* It was a 3-3 game into the second quarter, but a 59-yard catch-and-run by Buckhalter set up that rarest of treasures in 2008, the third-and-goal quarterback sneak from the 1. Donovan McNabb gave the Birds the lead for good with 12:16 remaining in the second quarter.
* The Eagles scored 17 points in the final 2:03 of the first half. The best pass McNabb has thrown in several weeks, a 34-yard strike to DeSean Jackson - who set that franchise rookie receiving yards record he'd been stalking - set up a 4-yard TD pass to Buckhalter. Then Tony Romo, who seemed to be channeling Mike McMahon all day, threw a back-foot duck to the sideline that Sheldon Brown picked off and ran back 23 yards to the Dallas 42. Pass interference in the end zone by Terence Newman set up a 1-yard TD pass to Brent Celek. Then Adam "Pacman" Jones fumbled the ensuing kickoff, and with 5 seconds left in the half, the Birds added a 50-yard David Akers field goal. It was 27-3 at halftime.
* The Cowboys put together two drives early in the third quarter that ended in Eagles touchdowns, which is the sort that leads you into historic romp territory. First, Dawkins hit Romo and Chris Clemons scooped and scored from 73 yards. Then Dawkins hit Marion Barber from behind at the Eagles' 5, Barber fumbled, and Joselio Hanson picked the ball up with nothing but yard markers in his path. Ninety-six yards later, it was 41-3, and the last time the Linc rocked so hard, McNabb was holding up the NFC Championship Trophy as confetti flew on a much colder day nearly 4 years ago.
"The two touchdowns in the first two series of the second half, where we got down inside the 20-yard line both times - I can't explain those," said Dallas coach Wade Phillips, whose team entered the day knowing it only needed to win to go to the playoffs. Instead it finished 9-7 and out, after a 4-1 start.
"I know Tony's a guy that's going to try to extend the play with his legs, so I was just trying to get to him as quickly as possible and hopefully get the ball out. I was able to get it out," Dawkins said.
The bounce, unlike so many this season, went straight and true into Clemons' arms. He needed only to stiff-arm a less-than-intent-seeming Tashard Choice at the Cowboys' 5.
"That quickly deflated their hopes" three plays after a 42-yard sort of impromptu flea-flicker seemed to stir the Cowboys to life, Dawkins said.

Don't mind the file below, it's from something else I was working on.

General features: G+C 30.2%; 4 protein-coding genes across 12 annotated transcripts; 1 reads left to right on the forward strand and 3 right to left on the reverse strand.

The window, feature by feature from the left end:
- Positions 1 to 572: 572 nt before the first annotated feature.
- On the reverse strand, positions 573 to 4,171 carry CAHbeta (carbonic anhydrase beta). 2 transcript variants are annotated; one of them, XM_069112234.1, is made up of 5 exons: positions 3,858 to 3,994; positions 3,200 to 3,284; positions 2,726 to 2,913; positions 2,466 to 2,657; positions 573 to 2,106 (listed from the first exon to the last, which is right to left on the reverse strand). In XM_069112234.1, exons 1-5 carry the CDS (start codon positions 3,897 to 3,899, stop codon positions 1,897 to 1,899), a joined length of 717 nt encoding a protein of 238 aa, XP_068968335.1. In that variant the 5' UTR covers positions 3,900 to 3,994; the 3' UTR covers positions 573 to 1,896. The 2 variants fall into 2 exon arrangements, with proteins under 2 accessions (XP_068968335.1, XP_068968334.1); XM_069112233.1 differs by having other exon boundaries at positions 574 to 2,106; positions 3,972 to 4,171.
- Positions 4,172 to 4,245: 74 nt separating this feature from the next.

The second fumble, Dawkins grabbed Barber from behind and spun him. Barber might have been about to try to reach the ball out for the goalline. It flew away, but instead of going out of bounds it died at Hanson's feet.
"You just tell me how that ball stayed in bounds and I was able to punch it back on the field . . . You guys probably roll your eyes when I say it, but I'm a blessed man," Dawkins said.
There was plenty of that to go around. McNabb, 12-for-21 for 175 yards, two TDs and a 116.2 passer rating, was among the redeemed on the most unlikely day of reckoning.
"I've been kind of revived, I guess," McNabb said, after breaking his own franchise record for passing yards in a season, set in 2004. He finished with 3,916, and his offense, despite its well-publicized inconsistencies, set a franchise points record, with 416. "They've thrown me out, they ran over me, spit on me . . . but you know what . . . I just continue to prevail . . . Since y'all talked about me not being in the playoffs the last 4 years, I'm in. It's sweet . . . but I've got a job to do [at Minnesota]."
Dawkins, who missed the Thursday and Friday practices with the flu, left the field in the third quarter to get an IV as he battled cramps. As he jogged toward the tunnel, fans watching stood and cheered one of the franchise's all-time greats, on what could have been his last trip off the home field.
Nobody was thinking about that yesterday evening, though.
"It's the start of something," Dawkins agreed, when someone asked him if this was the start of something special. "We'll see how special it is after playing this [next] game, but it's the start of something." *
For more Eagles coverage and opinion, read the Daily News' Eagles blog, Eagletarian, at www.eagletarian.com.